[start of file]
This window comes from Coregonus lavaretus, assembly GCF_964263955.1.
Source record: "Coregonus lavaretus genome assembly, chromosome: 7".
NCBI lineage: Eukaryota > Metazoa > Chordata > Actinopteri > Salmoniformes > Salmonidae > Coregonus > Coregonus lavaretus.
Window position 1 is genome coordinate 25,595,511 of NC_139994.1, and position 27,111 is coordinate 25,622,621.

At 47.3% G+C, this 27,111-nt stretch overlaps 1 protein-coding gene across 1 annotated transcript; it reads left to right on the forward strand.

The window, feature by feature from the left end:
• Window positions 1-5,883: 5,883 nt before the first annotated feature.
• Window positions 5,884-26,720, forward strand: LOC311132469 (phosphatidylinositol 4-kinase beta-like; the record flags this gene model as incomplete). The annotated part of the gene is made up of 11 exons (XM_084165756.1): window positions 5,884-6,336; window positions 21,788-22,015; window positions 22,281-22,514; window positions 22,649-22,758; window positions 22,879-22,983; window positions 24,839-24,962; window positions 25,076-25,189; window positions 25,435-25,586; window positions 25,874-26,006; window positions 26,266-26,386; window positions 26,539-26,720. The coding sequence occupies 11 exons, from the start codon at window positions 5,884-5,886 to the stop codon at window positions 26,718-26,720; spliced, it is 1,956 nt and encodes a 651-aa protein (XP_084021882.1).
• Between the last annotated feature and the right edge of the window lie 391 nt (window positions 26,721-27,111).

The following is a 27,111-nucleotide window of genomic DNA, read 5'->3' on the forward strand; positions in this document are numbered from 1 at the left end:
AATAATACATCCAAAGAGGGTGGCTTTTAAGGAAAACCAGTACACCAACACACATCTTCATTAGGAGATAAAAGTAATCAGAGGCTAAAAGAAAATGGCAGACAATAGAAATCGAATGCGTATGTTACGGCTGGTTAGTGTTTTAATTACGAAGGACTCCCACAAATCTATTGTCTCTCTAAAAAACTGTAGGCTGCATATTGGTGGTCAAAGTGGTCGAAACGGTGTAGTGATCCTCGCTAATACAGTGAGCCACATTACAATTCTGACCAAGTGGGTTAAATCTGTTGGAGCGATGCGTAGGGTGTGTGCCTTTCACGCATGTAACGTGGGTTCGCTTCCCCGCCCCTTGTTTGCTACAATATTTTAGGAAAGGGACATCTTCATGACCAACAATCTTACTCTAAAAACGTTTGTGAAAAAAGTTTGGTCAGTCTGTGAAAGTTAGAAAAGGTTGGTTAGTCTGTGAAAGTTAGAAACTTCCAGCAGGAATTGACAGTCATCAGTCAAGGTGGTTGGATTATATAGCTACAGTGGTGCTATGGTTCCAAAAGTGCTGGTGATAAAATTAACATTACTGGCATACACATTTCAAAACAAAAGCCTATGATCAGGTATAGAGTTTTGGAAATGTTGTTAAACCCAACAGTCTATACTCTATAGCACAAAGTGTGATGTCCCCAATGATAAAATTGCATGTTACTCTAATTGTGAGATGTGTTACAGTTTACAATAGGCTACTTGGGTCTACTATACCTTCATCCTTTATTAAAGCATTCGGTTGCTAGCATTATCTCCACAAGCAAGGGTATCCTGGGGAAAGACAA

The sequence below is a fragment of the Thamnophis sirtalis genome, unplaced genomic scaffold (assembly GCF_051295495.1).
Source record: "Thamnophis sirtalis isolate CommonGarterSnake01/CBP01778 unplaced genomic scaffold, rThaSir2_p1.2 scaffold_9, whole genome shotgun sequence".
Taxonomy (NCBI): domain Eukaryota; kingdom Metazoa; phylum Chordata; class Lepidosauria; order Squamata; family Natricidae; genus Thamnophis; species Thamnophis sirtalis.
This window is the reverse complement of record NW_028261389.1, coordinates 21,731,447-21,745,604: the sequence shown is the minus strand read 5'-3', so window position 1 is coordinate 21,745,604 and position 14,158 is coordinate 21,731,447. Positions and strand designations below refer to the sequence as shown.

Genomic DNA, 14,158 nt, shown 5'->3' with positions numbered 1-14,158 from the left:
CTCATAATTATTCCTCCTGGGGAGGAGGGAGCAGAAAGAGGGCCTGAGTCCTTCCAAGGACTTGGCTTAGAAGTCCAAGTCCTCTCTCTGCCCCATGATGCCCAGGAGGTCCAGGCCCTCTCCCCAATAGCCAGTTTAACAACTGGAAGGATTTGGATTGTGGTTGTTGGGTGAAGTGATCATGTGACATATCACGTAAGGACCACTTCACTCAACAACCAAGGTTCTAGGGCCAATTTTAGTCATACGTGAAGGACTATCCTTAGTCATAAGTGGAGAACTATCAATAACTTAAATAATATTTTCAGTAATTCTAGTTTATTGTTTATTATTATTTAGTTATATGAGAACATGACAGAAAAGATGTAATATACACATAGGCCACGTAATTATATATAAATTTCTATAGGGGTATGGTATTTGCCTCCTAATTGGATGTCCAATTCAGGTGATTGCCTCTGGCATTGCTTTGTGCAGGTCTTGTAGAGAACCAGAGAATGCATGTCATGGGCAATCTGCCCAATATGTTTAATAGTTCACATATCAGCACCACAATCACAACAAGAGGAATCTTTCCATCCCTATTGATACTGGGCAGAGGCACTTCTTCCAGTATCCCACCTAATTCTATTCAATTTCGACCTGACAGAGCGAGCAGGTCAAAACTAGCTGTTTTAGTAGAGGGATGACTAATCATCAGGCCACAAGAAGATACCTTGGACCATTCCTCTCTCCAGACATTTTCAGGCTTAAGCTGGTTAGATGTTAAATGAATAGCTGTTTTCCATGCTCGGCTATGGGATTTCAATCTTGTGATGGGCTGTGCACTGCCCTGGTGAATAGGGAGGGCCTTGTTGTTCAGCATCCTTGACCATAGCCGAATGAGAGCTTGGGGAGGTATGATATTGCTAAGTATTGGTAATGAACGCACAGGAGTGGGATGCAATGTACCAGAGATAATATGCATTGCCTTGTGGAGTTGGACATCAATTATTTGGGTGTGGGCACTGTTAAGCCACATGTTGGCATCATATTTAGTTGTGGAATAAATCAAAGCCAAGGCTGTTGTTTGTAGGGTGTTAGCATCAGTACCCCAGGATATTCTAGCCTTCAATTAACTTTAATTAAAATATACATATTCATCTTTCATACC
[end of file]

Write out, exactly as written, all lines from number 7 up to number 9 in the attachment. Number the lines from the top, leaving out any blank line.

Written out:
• Window positions 1-5,883: 5,883 nt before the first annotated feature.
• Window positions 5,884-26,720, forward strand: LOC311132469 (phosphatidylinositol 4-kinase beta-like; the record flags this gene model as incomplete). The annotated part of the gene is made up of 11 exons (XM_084165756.1): window positions 5,884-6,336; window positions 21,788-22,015; window positions 22,281-22,514; window positions 22,649-22,758; window positions 22,879-22,983; window positions 24,839-24,962; window positions 25,076-25,189; window positions 25,435-25,586; window positions 25,874-26,006; window positions 26,266-26,386; window positions 26,539-26,720. The coding sequence occupies 11 exons, from the start codon at window positions 5,884-5,886 to the stop codon at window positions 26,718-26,720; spliced, it is 1,956 nt and encodes a 651-aa protein (XP_084021882.1).
• Between the last annotated feature and the right edge of the window lie 391 nt (window positions 26,721-27,111).